The magic circle – stories and immersion

Immersion is vital to enjoying a story on its own terms. That sense of surrendering to the imaginary world, living within its confines, accepting its rules, buying into what’s at stake. And one concept that’s crucial to this is the magic circle.

The magic of immersion

The magic circle is the idea of a special space, a set of circumstances that supports an audience in setting aside the real world and immersing themselves in a story. It’s the pool of light around a campfire, the darkness of the cinema, the moment when the curtains are pulled back revealing the stage. Here’s the folks at Extra Credits explaining it in more detail:

The magic of writing

Readers may have their own space to help with their immersion, whether it’s curled up on a corner of the sofa, sitting with headphones on in a crowded tube train, or lying in bed with just the light a small lamp.

But as writers we have no control over that space. We have to create the magic circle through the words that we set down on the page. Any time we break the flow of the story, that we remind readers that they’re reading a story rather than living it, we break the circle. And the loss of immersion that creates can lead to dissatisfied readers.

But its not just about avoiding breaking the circle – it’s about building it in the first place. We have to create a virtual space that draws the reader in, that replaces their thoughts with story thoughts, their emotions with story emotions. We have to make a circle so compelling that they won’t drift out of it and back to the ordinary world.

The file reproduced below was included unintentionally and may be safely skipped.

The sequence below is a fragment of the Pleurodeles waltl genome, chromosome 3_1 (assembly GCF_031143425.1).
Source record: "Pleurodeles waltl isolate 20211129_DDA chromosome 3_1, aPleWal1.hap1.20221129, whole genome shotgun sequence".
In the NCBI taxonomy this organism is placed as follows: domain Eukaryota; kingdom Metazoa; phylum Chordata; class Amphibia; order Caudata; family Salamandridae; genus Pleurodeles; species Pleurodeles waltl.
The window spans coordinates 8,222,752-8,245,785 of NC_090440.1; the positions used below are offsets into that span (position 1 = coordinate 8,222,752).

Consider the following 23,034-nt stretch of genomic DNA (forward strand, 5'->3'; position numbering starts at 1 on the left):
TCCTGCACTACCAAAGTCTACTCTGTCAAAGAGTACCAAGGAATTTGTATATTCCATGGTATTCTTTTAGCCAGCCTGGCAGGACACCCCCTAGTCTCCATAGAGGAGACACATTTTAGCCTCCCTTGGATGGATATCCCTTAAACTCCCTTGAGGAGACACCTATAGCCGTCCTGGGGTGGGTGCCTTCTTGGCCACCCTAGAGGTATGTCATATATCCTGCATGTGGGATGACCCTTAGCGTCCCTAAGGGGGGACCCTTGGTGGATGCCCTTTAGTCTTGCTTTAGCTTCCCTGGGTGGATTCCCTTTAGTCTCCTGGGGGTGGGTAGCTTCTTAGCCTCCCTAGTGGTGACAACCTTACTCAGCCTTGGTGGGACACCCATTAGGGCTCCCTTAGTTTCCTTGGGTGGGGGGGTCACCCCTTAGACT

Too clever by half

I think this is part of why I’ve not been immersed in some of the books I’ve read recently, ones that relied on particular intellectual conceits. Umberto Eco’s Prague Cemetery is a prime example of this, being as it was a stitching together of fragmented history. But Samuel R. Delaney’s The Einstein Intersection also suffered from it. For readers already immersed in the mythology Delaney was using, the work tapped right into their thoughts, making it all the more immersive. They filled in gaps and connections that Delaney didn’t make, and the fact that they were doing some of the work for themselves added to the immersion. This wasn’t somebody trying to lure them into the circle – it was them stepping forwards to create their own.

But I had to step back to make those connections, and that disrupted my immersion in the story just as surely as the fragments from Delaney’s journal did. This wasn’t my sort of circle, and I wasn’t immersed.

Yes, but…

My thoughts on this are still half formed. After all, I found some of Pratchett’s early work compelling despite the flow-breaking footnotes, and I love the intellectual playfulness of Tom Stoppard’s plays even when they break out of the traditional circle. How does such fourth wall breaking work fit into the model of the magic circle? Is it making a different sort of circle, or embracing audiences in another way?

Odds are I’ll be coming back to this one in a week or two. In the meantime I’d be fascinated to hear your thoughts on the subject – just leave a comment below.

Passionate Writing and The Prague Cemetery

I was thinking again about The Prague Cemetery, and I realised that there was a lesson in how I responded to it.